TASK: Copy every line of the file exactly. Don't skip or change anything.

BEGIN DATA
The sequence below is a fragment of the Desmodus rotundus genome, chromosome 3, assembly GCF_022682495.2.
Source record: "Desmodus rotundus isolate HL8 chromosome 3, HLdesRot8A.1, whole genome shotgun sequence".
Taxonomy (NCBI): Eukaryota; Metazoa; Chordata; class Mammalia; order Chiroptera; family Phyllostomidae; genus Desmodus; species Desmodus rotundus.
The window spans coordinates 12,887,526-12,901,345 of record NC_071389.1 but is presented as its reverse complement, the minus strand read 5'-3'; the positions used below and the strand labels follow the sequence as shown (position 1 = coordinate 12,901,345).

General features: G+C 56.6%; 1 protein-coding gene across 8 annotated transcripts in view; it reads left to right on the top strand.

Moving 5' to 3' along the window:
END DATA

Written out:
The sequence below is a fragment of the Desmodus rotundus genome, chromosome 3, assembly GCF_022682495.2.
Source record: "Desmodus rotundus isolate HL8 chromosome 3, HLdesRot8A.1, whole genome shotgun sequence".
Taxonomy (NCBI): Eukaryota; Metazoa; Chordata; class Mammalia; order Chiroptera; family Phyllostomidae; genus Desmodus; species Desmodus rotundus.
The window spans coordinates 12,887,526-12,901,345 of record NC_071389.1 but is presented as its reverse complement, the minus strand read 5'-3'; the positions used below and the strand labels follow the sequence as shown (position 1 = coordinate 12,901,345).

General features: G+C 56.6%; 1 protein-coding gene across 8 annotated transcripts in view; it reads left to right on the top strand.

Moving 5' to 3' along the window: